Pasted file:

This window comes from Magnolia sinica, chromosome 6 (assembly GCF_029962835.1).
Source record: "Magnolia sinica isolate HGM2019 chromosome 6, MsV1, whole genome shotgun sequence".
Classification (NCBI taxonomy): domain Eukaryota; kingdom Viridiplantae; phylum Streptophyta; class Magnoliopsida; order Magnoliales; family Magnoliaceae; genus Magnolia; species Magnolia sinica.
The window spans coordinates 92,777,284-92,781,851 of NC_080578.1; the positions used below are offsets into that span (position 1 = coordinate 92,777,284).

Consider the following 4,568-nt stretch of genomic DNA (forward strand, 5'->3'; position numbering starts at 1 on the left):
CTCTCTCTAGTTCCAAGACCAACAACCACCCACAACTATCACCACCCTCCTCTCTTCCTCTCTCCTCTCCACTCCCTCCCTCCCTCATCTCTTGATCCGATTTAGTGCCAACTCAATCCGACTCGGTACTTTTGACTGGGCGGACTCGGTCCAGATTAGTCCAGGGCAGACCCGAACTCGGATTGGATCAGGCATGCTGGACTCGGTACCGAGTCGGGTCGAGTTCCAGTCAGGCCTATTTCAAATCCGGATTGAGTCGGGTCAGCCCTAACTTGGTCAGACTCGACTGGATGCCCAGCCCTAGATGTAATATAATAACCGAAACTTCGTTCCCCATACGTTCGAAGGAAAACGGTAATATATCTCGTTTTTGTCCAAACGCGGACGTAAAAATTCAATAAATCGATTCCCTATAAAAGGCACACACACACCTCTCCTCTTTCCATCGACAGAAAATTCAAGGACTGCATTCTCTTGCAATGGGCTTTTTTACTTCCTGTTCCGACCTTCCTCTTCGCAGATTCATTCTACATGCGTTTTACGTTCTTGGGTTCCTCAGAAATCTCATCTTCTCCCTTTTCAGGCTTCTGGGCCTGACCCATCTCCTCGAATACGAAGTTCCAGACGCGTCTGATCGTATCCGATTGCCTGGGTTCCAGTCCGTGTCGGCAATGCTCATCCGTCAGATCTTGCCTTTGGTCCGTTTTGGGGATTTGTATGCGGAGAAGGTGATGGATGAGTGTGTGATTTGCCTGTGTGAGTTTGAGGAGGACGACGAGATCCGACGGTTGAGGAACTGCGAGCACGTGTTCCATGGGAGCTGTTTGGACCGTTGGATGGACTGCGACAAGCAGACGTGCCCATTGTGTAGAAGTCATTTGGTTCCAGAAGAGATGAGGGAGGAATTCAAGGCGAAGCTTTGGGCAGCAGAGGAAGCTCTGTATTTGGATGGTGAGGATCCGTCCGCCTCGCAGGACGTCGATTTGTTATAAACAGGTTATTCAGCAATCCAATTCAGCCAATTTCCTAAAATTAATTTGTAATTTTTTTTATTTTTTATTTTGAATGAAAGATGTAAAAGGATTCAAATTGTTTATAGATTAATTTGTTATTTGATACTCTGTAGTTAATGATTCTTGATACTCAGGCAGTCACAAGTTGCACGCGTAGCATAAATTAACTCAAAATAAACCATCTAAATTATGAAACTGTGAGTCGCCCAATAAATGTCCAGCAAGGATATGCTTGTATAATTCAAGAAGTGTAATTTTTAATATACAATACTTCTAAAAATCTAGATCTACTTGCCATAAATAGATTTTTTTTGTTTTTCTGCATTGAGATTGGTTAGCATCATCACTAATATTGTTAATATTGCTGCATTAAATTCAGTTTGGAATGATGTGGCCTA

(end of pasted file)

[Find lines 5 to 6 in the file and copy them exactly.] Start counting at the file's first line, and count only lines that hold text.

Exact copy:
Consider the following 4,568-nt stretch of genomic DNA (forward strand, 5'->3'; position numbering starts at 1 on the left):
CTCTCTCTAGTTCCAAGACCAACAACCACCCACAACTATCACCACCCTCCTCTCTTCCTCTCTCCTCTCCACTCCCTCCCTCCCTCATCTCTTGATCCGATTTAGTGCCAACTCAATCCGACTCGGTACTTTTGACTGGGCGGACTCGGTCCAGATTAGTCCAGGGCAGACCCGAACTCGGATTGGATCAGGCATGCTGGACTCGGTACCGAGTCGGGTCGAGTTCCAGTCAGGCCTATTTCAAATCCGGATTGAGTCGGGTCAGCCCTAACTTGGTCAGACTCGACTGGATGCCCAGCCCTAGATGTAATATAATAACCGAAACTTCGTTCCCCATACGTTCGAAGGAAAACGGTAATATATCTCGTTTTTGTCCAAACGCGGACGTAAAAATTCAATAAATCGATTCCCTATAAAAGGCACACACACACCTCTCCTCTTTCCATCGACAGAAAATTCAAGGACTGCATTCTCTTGCAATGGGCTTTTTTACTTCCTGTTCCGACCTTCCTCTTCGCAGATTCATTCTACATGCGTTTTACGTTCTTGGGTTCCTCAGAAATCTCATCTTCTCCCTTTTCAGGCTTCTGGGCCTGACCCATCTCCTCGAATACGAAGTTCCAGACGCGTCTGATCGTATCCGATTGCCTGGGTTCCAGTCCGTGTCGGCAATGCTCATCCGTCAGATCTTGCCTTTGGTCCGTTTTGGGGATTTGTATGCGGAGAAGGTGATGGATGAGTGTGTGATTTGCCTGTGTGAGTTTGAGGAGGACGACGAGATCCGACGGTTGAGGAACTGCGAGCACGTGTTCCATGGGAGCTGTTTGGACCGTTGGATGGACTGCGACAAGCAGACGTGCCCATTGTGTAGAAGTCATTTGGTTCCAGAAGAGATGAGGGAGGAATTCAAGGCGAAGCTTTGGGCAGCAGAGGAAGCTCTGTATTTGGATGGTGAGGATCCGTCCGCCTCGCAGGACGTCGATTTGTTATAAACAGGTTATTCAGCAATCCAATTCAGCCAATTTCCTAAAATTAATTTGTAATTTTTTTTATTTTTTATTTTGAATGAAAGATGTAAAAGGATTCAAATTGTTTATAGATTAATTTGTTATTTGATACTCTGTAGTTAATGATTCTTGATACTCAGGCAGTCACAAGTTGCACGCGTAGCATAAATTAACTCAAAATAAACCATCTAAATTATGAAACTGTGAGTCGCCCAATAAATGTCCAGCAAGGATATGCTTGTATAATTCAAGAAGTGTAATTTTTAATATACAATACTTCTAAAAATCTAGATCTACTTGCCATAAATAGATTTTTTTTGTTTTTCTGCATTGAGATTGGTTAGCATCATCACTAATATTGTTAATATTGCTGCATTAAATTCAGTTTGGAATGATGTGGCCTA